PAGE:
Organized into three parts -- production, analysis, and effects of visuals – this research text provides guidance in using, interpreting and measuring the effects of visual images.
It addresses such topics as:
producing photographs and video that can be used as research data;
interpreting images that already exist;
measuring the effects of visuals and to understand their use by different groups.
Ethical issues are included, as well as a discussion of the advantages and limitations of each method. "War stories" are provided by experienced researchers, who discuss a particular research project and explain pitfalls to avoid, as well as what to do when problems occur.
The primary audiences are scholars, researchers, and students conducting research on motion pictures, video, television, photographs, illustrations, graphics, typography, political cartoons, comic books, animation, and other media with a visual component. Individuals will use this text whenever they need to conduct research that involves visuals in the media. The book will be a required text for advanced courses in visual culture, seminars on visual communication research, and other research methods courses integrating a visual component.
Photography and Its Origins reflects on this interest in photography’s beginnings by reframing it in critical and specifically historiographical terms. How and why do we write about the origins of the medium? Whom or what do we rely on to construct those narratives? What’s at stake in choosing to tell stories of photography’s genesis in one way or another? And what kind of work can those stories do?
Edited by Tanya Sheehan and Andrés Mario Zervigón, this collection of 16 original essays, illustrated with 32 colour images, showcases prominent and emerging voices in the field of photography studies. Their research cuts across disciplines and methodologies, shedding new light on old questions about histories and their writing.
Photography and Its Origins will serve as a valuable resource for students and scholars in art history, visual and media studies, and the history of science and technology.
Lynsey Addario was just finding her way as a young photographer when September 11 changed the world. One of the few photojournalists with experience in Afghanistan, she gets the call to return and cover the American invasion. She makes a decision she would often find herself making—not to stay home, not to lead a quiet or predictable life, but to set out across the world, face the chaos of crisis, and make a name for herself.
Addario finds a way to travel with a purpose. She photographs the Afghan people before and after the Taliban reign, the civilian casualties and misunderstood insurgents of the Iraq War, as well as the burned villages and countless dead in Darfur. She exposes a culture of violence against women in the Congo and tells the riveting story of her headline-making kidnapping by pro-Qaddafi forces in the Libyan civil war.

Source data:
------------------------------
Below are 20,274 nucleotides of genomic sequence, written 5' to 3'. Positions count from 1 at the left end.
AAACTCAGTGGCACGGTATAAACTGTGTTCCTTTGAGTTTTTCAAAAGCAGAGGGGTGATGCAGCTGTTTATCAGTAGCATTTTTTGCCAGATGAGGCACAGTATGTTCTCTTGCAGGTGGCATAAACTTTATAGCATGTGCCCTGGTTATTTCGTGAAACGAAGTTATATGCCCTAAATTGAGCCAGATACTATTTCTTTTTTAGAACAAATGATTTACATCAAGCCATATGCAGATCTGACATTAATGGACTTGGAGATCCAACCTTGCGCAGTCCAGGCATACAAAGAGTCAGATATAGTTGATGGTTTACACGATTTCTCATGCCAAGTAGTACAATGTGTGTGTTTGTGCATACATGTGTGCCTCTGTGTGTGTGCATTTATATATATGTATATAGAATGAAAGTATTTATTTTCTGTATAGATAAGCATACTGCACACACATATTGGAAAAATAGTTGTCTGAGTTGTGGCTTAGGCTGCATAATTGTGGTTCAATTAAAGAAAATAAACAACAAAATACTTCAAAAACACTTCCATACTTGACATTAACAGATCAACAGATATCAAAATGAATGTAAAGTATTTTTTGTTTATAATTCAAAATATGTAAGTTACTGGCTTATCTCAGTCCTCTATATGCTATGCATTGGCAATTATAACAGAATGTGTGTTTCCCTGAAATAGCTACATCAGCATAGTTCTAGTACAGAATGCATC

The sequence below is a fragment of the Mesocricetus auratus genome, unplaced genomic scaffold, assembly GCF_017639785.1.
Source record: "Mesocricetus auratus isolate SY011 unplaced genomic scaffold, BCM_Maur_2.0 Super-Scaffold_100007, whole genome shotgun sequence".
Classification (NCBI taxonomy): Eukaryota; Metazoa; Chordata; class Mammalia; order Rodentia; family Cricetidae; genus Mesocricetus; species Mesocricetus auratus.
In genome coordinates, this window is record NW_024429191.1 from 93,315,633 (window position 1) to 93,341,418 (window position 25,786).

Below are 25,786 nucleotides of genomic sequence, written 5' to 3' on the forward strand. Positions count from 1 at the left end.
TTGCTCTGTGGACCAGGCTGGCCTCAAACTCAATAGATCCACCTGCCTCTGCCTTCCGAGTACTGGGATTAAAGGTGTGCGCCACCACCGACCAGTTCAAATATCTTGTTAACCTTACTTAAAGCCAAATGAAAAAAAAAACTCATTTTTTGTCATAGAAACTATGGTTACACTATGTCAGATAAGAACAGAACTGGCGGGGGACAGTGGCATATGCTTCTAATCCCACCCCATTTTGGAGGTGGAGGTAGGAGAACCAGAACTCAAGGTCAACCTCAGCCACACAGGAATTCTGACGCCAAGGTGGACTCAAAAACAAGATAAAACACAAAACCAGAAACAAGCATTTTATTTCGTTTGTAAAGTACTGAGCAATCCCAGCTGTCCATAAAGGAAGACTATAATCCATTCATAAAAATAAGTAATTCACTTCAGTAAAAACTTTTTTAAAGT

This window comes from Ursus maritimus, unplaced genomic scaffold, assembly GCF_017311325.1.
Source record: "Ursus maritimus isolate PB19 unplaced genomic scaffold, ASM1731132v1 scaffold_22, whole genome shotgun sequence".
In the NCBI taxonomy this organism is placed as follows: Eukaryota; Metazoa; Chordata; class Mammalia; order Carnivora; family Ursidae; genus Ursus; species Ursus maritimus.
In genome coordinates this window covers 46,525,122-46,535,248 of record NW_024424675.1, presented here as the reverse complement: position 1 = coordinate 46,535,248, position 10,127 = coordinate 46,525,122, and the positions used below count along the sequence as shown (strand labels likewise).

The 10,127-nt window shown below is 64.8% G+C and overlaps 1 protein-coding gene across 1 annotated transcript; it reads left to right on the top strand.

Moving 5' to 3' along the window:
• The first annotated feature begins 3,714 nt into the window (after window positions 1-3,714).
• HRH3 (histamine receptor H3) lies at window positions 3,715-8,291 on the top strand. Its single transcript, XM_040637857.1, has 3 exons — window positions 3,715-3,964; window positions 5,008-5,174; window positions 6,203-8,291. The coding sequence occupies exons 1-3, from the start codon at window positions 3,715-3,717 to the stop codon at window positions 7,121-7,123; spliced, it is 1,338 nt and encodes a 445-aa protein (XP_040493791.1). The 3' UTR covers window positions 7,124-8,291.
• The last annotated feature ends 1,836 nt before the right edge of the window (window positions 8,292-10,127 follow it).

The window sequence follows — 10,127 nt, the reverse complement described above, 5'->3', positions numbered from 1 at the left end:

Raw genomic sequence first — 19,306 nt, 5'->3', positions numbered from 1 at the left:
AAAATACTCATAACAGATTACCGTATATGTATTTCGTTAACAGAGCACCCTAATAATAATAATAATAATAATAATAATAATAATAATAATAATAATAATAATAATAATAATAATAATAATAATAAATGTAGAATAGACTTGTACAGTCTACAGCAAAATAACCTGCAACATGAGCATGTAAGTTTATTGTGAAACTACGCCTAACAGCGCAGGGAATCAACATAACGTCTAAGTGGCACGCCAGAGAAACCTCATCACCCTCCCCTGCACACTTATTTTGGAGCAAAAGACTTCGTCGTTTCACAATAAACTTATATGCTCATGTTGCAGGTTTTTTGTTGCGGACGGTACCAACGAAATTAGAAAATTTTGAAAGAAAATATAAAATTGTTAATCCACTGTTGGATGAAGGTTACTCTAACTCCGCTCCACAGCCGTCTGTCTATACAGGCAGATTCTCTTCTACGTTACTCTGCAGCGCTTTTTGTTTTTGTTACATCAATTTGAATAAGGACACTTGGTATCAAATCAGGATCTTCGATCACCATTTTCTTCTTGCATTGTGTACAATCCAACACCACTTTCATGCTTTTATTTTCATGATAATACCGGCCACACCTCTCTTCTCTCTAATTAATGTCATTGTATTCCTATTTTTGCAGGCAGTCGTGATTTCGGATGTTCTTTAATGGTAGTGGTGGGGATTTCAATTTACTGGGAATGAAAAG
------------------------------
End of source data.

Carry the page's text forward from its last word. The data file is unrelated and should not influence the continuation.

Addario takes bravery for granted but she is not fearless. She uses her fear and it creates empathy; it is that feeling, that empathy, that is essential to her work. We see this clearly on display as she interviews rape victims in the Congo, or photographs a fallen soldier with whom she had been embedded in Iraq, or documents the tragic lives of starving Somali children. Lynsey takes us there and we begin to understand how getting to the hard truth trumps fear.
As a woman photojournalist determined to be taken as seriously as her male peers, Addario fights her way into a boys’ club of a profession. Rather than choose between her personal life and her career, Addario learns to strike a necessary balance. In the man who will become her husband, she finds at last a real love to complement her work, not take away from it, and as a new mother, she gains an all the more intensely personal understanding of the fragility of life.
Watching uprisings unfold and people fight to the death for their freedom, Addario understands she is documenting not only news but also the fate of society. It’s What I Do is more than just a snapshot of life on the front lines; it is witness to the human cost of war.
One of the most highly regarded books of its kind, On Photography first appeared in 1977 and is described by its author as "a progress of essays about the meaning and career of photographs." It begins with the famous "In Plato's Cave"essay, then offers five other prose meditations on this topic, and concludes with a fascinating and far-reaching "Brief Anthology of Quotations."
This volume brings together scholars in classics, political philosophy, and rhetoric to analyze prudence as a distinctive and vital form of political intelligence. Through case studies from each of the major periods in the history of prudence, the authors identify neglected resources for political judgment in today's conditions of pluralism and interdependency.
Three assumptions inform these essays: the many dimensions of prudence cannot be adequately represented in the lexicon of any single discipline; the Aristotelian focus on prudence as rational calculation needs to be balanced by the Ciceronian emphasis on prudence as discursive performance embedded in familiar social practices; and understanding prudence requires attention to how it operates through the communicative media and public discourses that constitute the political community.
Contributors, besides the editor, are Stephen H. Browne, Robert W. Cape Jr., Maurice Charland, Peter J. Diamond, Eugene Garver, James Jasinski, John S. Nelson, and Christine L. Oravec.